While purchasing a car is one of the most expensive buys most people make during their lifetime, it is usually a poor investment. Cars are essential for daily living, but their value generally goes down every year.
Depreciation of older pickup trucks at one time was even worse. Inexpensive, rudimentary, and tough-as-nails vehicles, they had just two functions: start every day and haul almost anything and everything. Few people who purchased pickup trucks new thought of them as an investment. Who would have guessed that some pickups now bring prices that represent over a 1000% increase in value from the original sticker price?
Vintage trucks draw a lot of attention at today’s auto auctions. They don't command the same big figures as a Ferrari or Duesenberg that cross the block, but classic pickup trucks have become increasingly popular with collectors.
Perhaps the gain in popularity can be attributed to two factors: they are reasonably affordable with respect to prices of collectible cars, and they have gained a “just cool” persona with many who appreciate classic vehicles.
Dave Kinney, a vehicle appraiser and publisher of the Hagerty Price Guide, says, "It costs a lot less to restore a pickup truck…look at a 1956 Chevy Bel Air and a 1956 Chevy pickup truck…The truck has a tenth of the chrome, only two doors, one seat, and a rubber mat on the floor."
Kinney adds: "Nobody doesn't like an old pickup truck…they make you smile."
Here are 20 old pickups whose value has skyrocketed in 2018.
20 1953-1956 Ford F100 Pickups
A wide fender pickup, the second-generation Ford F100 series, 1953-1956, is well known for its legendary front grille.
In 1953 Ford offered two engine options: the 215 CID straight-6 that produced 101 hp and the 239 CID Flathead V8 which generated 100hp along with the Ford-O-Matic automatic transmission. In the final year, 1956, the engines offered were the 223 CID Mileage Maker I6 with 137 hp and the most powerful 272- CID Truck 2V Y-block V8 that produced 300hp. Interior options included armrests, sun visors, a dome light, lighter, and a radio.
In 1956 one of these workhorses could be purchased for $1,611. Today, a restored version is worth around $65,000.
19 1946-1956 Dodge Power Wagon
Dodge produced the four-wheel drive Power Wagon truck in several model series from 1945 to 1981, then from 2005 to 2013 as a nameplate for the Dodge Ram, and in recent years, as a discrete model marketed by Ram Trucks. The brand has always had the reputation of a tough-as-nails truck.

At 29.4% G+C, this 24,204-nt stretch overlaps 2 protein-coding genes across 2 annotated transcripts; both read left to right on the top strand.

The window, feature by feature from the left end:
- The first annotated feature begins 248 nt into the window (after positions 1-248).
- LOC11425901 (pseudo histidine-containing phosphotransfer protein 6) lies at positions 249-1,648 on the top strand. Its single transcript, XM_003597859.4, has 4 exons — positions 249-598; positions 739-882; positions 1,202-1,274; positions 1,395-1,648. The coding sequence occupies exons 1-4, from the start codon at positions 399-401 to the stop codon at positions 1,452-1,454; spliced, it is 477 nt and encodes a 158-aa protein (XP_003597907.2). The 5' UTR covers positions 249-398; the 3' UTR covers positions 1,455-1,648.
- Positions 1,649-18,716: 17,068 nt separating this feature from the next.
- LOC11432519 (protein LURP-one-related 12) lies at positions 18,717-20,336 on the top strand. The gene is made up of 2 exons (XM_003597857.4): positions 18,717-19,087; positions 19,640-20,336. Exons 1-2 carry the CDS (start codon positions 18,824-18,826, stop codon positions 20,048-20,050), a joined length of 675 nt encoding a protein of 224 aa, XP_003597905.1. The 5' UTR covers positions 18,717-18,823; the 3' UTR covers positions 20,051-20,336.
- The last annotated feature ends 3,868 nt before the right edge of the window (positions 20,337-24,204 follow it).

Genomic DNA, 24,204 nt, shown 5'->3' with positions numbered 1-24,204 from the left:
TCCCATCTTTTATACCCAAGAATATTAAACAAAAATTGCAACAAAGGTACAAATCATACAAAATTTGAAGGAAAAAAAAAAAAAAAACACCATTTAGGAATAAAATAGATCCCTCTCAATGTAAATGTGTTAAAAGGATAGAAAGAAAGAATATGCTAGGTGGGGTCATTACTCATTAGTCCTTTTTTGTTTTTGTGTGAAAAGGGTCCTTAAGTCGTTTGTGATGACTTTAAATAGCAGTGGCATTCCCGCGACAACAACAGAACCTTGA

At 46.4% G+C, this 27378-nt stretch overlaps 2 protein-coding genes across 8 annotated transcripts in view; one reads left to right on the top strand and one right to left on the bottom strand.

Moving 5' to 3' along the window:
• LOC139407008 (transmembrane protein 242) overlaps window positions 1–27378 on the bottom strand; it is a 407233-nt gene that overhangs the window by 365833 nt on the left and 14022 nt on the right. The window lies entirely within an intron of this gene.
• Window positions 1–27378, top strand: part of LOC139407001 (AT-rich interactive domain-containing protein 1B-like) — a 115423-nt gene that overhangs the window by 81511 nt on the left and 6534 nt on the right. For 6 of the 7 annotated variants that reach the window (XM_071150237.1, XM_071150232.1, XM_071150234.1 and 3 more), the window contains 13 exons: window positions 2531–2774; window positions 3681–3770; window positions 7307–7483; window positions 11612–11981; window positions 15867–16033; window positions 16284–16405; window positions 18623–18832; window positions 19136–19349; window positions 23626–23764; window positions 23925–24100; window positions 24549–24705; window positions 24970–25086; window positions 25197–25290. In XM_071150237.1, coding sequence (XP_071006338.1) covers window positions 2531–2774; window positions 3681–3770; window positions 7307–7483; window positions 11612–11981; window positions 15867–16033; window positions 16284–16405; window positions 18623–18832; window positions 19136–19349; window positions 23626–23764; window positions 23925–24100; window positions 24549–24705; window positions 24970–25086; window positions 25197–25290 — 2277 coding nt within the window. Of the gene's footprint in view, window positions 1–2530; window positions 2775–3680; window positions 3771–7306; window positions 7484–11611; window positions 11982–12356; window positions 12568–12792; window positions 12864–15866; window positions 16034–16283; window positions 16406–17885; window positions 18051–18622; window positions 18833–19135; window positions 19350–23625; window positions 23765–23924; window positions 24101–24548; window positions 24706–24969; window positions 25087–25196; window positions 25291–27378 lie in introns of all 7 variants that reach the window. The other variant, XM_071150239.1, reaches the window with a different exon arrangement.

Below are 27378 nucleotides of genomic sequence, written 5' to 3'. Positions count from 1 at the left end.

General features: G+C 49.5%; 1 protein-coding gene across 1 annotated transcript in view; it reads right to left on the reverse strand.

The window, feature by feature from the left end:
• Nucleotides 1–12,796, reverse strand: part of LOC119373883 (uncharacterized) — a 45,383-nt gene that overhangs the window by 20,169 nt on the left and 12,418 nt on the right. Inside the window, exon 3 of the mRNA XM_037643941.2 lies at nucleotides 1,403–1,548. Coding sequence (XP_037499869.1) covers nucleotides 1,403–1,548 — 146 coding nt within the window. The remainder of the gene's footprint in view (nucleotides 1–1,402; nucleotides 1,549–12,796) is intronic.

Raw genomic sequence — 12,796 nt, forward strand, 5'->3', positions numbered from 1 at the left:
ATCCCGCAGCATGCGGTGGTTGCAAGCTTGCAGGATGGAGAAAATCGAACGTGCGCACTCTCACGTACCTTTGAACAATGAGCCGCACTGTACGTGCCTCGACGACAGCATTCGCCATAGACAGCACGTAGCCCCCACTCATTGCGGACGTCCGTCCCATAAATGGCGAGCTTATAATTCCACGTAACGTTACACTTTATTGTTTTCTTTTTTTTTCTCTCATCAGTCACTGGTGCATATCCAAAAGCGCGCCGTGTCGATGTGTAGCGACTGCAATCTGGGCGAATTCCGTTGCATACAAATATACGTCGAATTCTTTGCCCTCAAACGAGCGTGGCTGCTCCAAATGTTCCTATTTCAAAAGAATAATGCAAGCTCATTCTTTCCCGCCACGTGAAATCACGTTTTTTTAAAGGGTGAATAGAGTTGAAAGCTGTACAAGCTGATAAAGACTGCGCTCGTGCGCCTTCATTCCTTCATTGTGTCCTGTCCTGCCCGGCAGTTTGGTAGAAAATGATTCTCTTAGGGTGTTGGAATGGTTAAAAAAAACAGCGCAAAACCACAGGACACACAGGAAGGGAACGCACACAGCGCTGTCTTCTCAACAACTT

The original version built for civilian use, commonly called the "flat fender" Power Wagon (FFPW), was a derivative of Dodge's 3/4-ton World War II WC series of military trucks.
Incredibly, the early version of this truck remained in production mostly unchanged until the late 1970s. But the vintage trucks from 1946 to 1956 are the ones collectors demand the most. In the early ’50s, a Power Wagon could be purchased for $1,627. Today, perfectly restored models are worth over $60,000.
18 1947-1953 Chevrolet "Advance Design"
Advance-Design was a Chevrolet truck series that introduced the first significant truck changes after WWII. It was marketed as a stronger, larger, and sleeker design in comparison to the earlier AK Series. First available on Saturday, June 28, 1947, these popular trucks were sold with various minor changes over the years in three main sizes: the half-, three-quarter-, and full ton capacities in short and long wheelbase. Chevrolet trucks were number one in sales in the United States during that period.
The combination of good looks and bulletproof reliability kept many of these trucks on the road for decades. Today an immaculate Advance Design pickup can sell for over $55,000.
17 1946-1947 Hudson Pickup Truck
Founded in Detroit in 1909, the Hudson Motor Car Co. was one of the most iconic independent companies in automotive history. Although the company was best known for its NASCAR success and rakish late ’40s cars, it built an attractive car-based pickup for two years that has developed a cult following.
While other car companies like Ford and Chevrolet started building trucks based on car models, separating them in the late 1930s to produce more rugged commercial vehicles, Hudson stayed with the car-based design.
The result was a pickup that was mainly a car back to the rear window. They were more stylish and civilized than other trucks. The Hudson 1946-’47 models are among the best-looking vintage pickups ever made. In 1947 a Hudson pickup cost $1,154. Today, they sell for an average of $45,000.
16 1946-1948 Studebaker M-Series
Studebaker is better known for its uniquely styled cars, but the M series trucks, built pre and post WWII, featured a more aerodynamic shape than most of its competitors of the time. The easily recognizable and unique "wind wing" vents on the driver and passenger windows, were not available on any other U.S. manufactured truck during World War II. The Studebaker M Series trucks could be had in any number of body styles and engine sizes from 169 cu. in. to 226 cu. in. found in the M16 1-1/2 & 2-ton versions.
The final M-Series trucks built after the war are the most collectible. A truck that sold in the 1940s for $1,107 has increased in value by 3,387%. Today, faultless versions can demand up to $37,500.
15 1955-1957 Chevrolet Cameo
The Chevy Cameo was a trend-setter when it debuted in 1955. It offered a combination of convenience features only found in cars including fiberglass fenders and Chevy’s new 283-cubic-inch V8, the same engine found in the Bel Air and Corvette. Boasting an automatic transmission, deluxe interior, and two-tone paint, the 1955 Chevrolet Cameo blurred the line between car and truck.